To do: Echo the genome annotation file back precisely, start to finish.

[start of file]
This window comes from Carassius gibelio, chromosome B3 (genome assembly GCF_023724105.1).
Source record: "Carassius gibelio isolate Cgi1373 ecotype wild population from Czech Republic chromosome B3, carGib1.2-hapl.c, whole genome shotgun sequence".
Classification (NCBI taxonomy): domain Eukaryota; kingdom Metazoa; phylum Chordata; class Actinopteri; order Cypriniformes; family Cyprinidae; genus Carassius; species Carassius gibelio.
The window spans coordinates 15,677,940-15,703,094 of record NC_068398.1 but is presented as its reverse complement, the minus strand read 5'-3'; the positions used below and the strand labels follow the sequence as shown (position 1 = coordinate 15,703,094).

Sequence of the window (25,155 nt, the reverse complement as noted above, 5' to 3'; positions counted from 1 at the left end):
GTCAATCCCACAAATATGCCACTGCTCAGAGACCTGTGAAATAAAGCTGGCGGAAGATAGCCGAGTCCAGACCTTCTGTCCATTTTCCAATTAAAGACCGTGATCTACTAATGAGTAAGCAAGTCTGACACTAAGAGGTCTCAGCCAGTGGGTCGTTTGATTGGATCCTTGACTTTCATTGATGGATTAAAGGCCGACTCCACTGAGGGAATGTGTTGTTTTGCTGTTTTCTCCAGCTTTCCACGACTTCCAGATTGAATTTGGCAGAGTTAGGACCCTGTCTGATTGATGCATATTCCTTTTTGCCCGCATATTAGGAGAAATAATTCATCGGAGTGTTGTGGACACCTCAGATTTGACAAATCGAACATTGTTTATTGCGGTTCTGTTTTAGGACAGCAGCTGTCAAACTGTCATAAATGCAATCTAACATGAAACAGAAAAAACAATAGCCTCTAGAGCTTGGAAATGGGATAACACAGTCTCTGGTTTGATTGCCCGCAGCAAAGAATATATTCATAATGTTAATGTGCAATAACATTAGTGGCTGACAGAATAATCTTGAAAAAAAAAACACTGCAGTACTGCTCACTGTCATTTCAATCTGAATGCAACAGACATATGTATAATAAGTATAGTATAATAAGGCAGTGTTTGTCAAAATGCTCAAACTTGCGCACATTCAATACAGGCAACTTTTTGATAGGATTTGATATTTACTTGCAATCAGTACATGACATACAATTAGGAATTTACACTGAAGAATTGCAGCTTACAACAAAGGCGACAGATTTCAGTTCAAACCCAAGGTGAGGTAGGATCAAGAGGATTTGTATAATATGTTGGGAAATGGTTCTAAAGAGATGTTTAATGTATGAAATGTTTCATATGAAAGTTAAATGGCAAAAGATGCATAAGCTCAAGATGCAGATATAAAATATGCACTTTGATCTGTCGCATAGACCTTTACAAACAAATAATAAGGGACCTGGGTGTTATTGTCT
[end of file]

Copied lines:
This window comes from Carassius gibelio, chromosome B3 (genome assembly GCF_023724105.1).
Source record: "Carassius gibelio isolate Cgi1373 ecotype wild population from Czech Republic chromosome B3, carGib1.2-hapl.c, whole genome shotgun sequence".
Classification (NCBI taxonomy): domain Eukaryota; kingdom Metazoa; phylum Chordata; class Actinopteri; order Cypriniformes; family Cyprinidae; genus Carassius; species Carassius gibelio.
The window spans coordinates 15,677,940-15,703,094 of record NC_068398.1 but is presented as its reverse complement, the minus strand read 5'-3'; the positions used below and the strand labels follow the sequence as shown (position 1 = coordinate 15,703,094).

Sequence of the window (25,155 nt, the reverse complement as noted above, 5' to 3'; positions counted from 1 at the left end):
GTCAATCCCACAAATATGCCACTGCTCAGAGACCTGTGAAATAAAGCTGGCGGAAGATAGCCGAGTCCAGACCTTCTGTCCATTTTCCAATTAAAGACCGTGATCTACTAATGAGTAAGCAAGTCTGACACTAAGAGGTCTCAGCCAGTGGGTCGTTTGATTGGATCCTTGACTTTCATTGATGGATTAAAGGCCGACTCCACTGAGGGAATGTGTTGTTTTGCTGTTTTCTCCAGCTTTCCACGACTTCCAGATTGAATTTGGCAGAGTTAGGACCCTGTCTGATTGATGCATATTCCTTTTTGCCCGCATATTAGGAGAAATAATTCATCGGAGTGTTGTGGACACCTCAGATTTGACAAATCGAACATTGTTTATTGCGGTTCTGTTTTAGGACAGCAGCTGTCAAACTGTCATAAATGCAATCTAACATGAAACAGAAAAAACAATAGCCTCTAGAGCTTGGAAATGGGATAACACAGTCTCTGGTTTGATTGCCCGCAGCAAAGAATATATTCATAATGTTAATGTGCAATAACATTAGTGGCTGACAGAATAATCTTGAAAAAAAAAACACTGCAGTACTGCTCACTGTCATTTCAATCTGAATGCAACAGACATATGTATAATAAGTATAGTATAATAAGGCAGTGTTTGTCAAAATGCTCAAACTTGCGCACATTCAATACAGGCAACTTTTTGATAGGATTTGATATTTACTTGCAATCAGTACATGACATACAATTAGGAATTTACACTGAAGAATTGCAGCTTACAACAAAGGCGACAGATTTCAGTTCAAACCCAAGGTGAGGTAGGATCAAGAGGATTTGTATAATATGTTGGGAAATGGTTCTAAAGAGATGTTTAATGTATGAAATGTTTCATATGAAAGTTAAATGGCAAAAGATGCATAAGCTCAAGATGCAGATATAAAATATGCACTTTGATCTGTCGCATAGACCTTTACAAACAAATAATAAGGGACCTGGGTGTTATTGTCT